What is a Boundary and Why is it Important?

Jun 13, 2024

What is a boundary?

A boundary is your furthest limit. Just like with countries, the furthest limit is the border or boundary. The purpose of boundaries is to keep us safe and protect the things we value. Without boundaries, we would have no reference for what decisions are safe to make, because boundaries define where you end and other people begin. Healthy boundaries are the foundation of healthy relationships. Without boundaries we can be taken advantage of, we hurt ourselves, we become enmeshed with others and form coalitions of collusion that we probably don’t want to be in. Boundaries state that we are independent and separate from others in healthy ways. Without boundaries, we are like a marmalade of blended fruits together without any separation or knowledge of where others end and we begin. With boundaries we are more like a fruit salad. Each piece is independent and contributes to the delicious whole. We see this often with people who try to “Fit In” and with people who play the Nice Guy or Nice Girl.

Boundaries are the basis of healthy relationships

Boundaries create balanced relationships. They protect each person's values, which helps build peaceful relationships. Let’s take the Canada-U.S. border as our example. The boundary between these two countries defines what land the U.S. governs and what land Canada governs. This border protects each country’s values by creating a line that the other may not cross. If the U.S. were to take over Alberta, Canada, Canada would declare war because the U.S. would’ve overstepped the boundary. Boundaries help to define what is important to individual people and protect those things so that we can build healthy, peaceful relationships.

A boundary answers a simple question. How far are you willing to go? What behavior is “okay” and what is “not okay” for you? What do you value and what will you not tolerate? 

The importance of boundaries is often twisted by “niceness”.

Boundaries can be difficult, especially in a society where so much value is placed on being “nice”. We are taught to always be polite and to never make anyone else feel uncomfortable, even when it comes at the expense of our own comfort.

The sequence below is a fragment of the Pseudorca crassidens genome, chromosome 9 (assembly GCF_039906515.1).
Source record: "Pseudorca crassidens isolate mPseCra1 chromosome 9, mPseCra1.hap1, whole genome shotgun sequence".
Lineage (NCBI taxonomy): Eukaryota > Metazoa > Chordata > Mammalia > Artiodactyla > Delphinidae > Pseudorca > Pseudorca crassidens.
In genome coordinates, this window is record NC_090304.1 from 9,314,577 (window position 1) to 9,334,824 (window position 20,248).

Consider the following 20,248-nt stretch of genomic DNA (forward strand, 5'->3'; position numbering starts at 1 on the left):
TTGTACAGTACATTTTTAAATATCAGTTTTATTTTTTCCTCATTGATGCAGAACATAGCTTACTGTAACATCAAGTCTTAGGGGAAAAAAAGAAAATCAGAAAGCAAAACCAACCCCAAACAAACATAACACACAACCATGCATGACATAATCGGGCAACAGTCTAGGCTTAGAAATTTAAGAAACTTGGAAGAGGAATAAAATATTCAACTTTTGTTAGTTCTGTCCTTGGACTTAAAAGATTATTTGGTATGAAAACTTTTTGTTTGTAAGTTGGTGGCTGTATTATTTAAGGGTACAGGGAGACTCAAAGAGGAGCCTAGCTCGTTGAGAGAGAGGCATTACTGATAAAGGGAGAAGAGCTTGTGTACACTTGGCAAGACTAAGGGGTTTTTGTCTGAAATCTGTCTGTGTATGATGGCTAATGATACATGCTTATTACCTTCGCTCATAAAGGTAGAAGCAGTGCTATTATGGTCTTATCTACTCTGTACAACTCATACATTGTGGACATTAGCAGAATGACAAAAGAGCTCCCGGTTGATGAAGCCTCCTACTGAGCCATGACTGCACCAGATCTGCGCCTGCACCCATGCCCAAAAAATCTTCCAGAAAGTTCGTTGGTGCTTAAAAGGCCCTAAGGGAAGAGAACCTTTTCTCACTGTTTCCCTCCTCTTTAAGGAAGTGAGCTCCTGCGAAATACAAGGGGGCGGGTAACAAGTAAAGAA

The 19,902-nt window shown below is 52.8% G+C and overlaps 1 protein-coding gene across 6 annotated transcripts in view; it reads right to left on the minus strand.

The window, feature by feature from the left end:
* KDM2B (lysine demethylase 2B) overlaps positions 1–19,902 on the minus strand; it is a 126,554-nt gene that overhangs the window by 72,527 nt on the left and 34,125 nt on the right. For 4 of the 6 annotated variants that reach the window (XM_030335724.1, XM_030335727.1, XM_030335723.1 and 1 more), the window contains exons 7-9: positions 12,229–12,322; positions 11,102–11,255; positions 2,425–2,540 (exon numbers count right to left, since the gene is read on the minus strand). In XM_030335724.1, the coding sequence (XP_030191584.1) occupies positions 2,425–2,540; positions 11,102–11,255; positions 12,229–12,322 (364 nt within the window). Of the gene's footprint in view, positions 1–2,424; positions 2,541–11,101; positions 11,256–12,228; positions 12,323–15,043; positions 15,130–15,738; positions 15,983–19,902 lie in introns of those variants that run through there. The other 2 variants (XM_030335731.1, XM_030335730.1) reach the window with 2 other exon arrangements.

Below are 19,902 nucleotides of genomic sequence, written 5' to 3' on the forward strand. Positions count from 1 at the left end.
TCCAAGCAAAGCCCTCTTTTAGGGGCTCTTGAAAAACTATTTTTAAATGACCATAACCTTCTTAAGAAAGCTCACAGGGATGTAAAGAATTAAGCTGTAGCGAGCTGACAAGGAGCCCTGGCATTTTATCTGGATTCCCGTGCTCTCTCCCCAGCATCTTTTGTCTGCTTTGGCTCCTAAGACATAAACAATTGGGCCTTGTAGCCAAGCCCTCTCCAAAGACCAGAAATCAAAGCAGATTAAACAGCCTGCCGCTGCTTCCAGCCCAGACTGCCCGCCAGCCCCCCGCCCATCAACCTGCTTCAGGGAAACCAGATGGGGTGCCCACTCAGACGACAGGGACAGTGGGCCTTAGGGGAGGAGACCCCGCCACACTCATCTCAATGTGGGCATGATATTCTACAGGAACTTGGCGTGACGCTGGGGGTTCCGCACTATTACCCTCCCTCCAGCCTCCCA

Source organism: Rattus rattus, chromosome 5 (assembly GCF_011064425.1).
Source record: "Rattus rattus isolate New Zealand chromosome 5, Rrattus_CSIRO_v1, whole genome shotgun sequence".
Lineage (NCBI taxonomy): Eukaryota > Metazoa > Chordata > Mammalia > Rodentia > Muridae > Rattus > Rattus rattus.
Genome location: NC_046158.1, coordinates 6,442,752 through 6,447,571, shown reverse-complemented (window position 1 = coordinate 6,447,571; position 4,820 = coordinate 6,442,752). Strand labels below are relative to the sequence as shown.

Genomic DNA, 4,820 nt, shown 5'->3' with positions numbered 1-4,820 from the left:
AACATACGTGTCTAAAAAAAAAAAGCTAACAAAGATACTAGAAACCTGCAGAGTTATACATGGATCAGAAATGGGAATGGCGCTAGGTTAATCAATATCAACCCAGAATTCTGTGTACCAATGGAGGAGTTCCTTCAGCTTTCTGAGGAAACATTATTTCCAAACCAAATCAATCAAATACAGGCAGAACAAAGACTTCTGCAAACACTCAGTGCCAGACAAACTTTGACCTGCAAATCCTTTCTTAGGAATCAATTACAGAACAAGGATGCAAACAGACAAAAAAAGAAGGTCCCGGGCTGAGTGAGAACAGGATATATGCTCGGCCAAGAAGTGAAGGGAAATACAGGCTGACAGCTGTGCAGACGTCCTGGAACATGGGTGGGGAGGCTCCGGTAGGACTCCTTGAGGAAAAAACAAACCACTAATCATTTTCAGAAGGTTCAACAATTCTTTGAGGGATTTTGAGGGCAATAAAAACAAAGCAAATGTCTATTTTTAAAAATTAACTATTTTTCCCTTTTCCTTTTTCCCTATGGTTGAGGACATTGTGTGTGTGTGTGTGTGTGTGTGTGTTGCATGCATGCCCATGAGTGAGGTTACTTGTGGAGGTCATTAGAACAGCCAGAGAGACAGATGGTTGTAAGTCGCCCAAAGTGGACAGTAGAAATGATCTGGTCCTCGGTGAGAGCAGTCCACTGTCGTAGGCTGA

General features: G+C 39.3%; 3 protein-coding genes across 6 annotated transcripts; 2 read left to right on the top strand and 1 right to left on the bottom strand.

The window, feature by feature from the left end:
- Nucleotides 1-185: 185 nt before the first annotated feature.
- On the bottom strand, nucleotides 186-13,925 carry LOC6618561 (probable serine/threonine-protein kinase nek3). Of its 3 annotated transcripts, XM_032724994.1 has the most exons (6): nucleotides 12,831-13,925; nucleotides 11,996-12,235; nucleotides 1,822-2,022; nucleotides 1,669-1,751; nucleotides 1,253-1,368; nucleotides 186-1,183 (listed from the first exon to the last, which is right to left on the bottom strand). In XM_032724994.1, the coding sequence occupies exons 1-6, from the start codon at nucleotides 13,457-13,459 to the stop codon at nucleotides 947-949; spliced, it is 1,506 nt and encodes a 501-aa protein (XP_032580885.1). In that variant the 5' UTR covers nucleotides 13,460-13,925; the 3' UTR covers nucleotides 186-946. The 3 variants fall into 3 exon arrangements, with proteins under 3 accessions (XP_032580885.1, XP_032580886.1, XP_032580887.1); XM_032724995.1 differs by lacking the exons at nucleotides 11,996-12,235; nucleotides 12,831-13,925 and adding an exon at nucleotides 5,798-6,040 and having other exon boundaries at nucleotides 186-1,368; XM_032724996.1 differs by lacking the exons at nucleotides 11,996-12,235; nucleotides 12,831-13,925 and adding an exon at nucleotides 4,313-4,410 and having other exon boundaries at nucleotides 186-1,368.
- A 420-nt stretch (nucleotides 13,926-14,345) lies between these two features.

“Niceness” is deceiving. It seems like a valuable trait to have because nice people are well liked, but the reality is that nice people aren’t being authentic. The goal of “niceness” is to uphold the comfort of other people because it is driven by a need to be perceived favorably. This leads to nice people being taken advantage of because they give up their own needs for the sake of other people’s comfort. Niceness is the counterfeit of kindness.

Kindness is an authentic emotion, which means it is driven by love– love for others and love for oneself. When we are kind we are honest about our thoughts, feelings, and needs. We can respect people and hold boundaries. 

The first step to making boundaries is turning niceness into kindness. We have to stop worrying about how other people perceive us and start listening to what our own hearts need. It is kind to hold a boundary.

What do Boundaries Look Like?

When setting boundaries, it is crucial to understand that we cannot set boundaries for other people. We cannot control the actions of other people. We can only choose our own actions and reactions. When other people overstep boundaries, we uphold the boundary by taking some sort of action that reaffirms it. This might look like leaving the situation or creating space between yourself and the other person.

Boundaries can be stated with words but they are not truly communicated until we take action. We can say, “I am not okay with being yelled at, therefore I am going to remove myself from the situation when someone starts yelling” all day long, but it is not communicated until we take action. It's not until we are in a conversation where someone is raging and yelling and we respectfully leave the room. That is when the boundary is communicated. That's when we communicate to ourselves and to the person yelling that we are serious about this. 

To set a boundary, decide what things you value and what behaviors you will not tolerate from other people, and then take action. You may value having alone time to recharge or having free time to spend with your kids. Taking action for these values could look like keeping a consistent work schedule and not taking on any extra tasks. Behaviors you won’t tolerate from other people could be something like gossiping. To take action, you could shift the conversation to a new topic when someone gossips to you or leave the situation. 

Boundaries are held by our actions.


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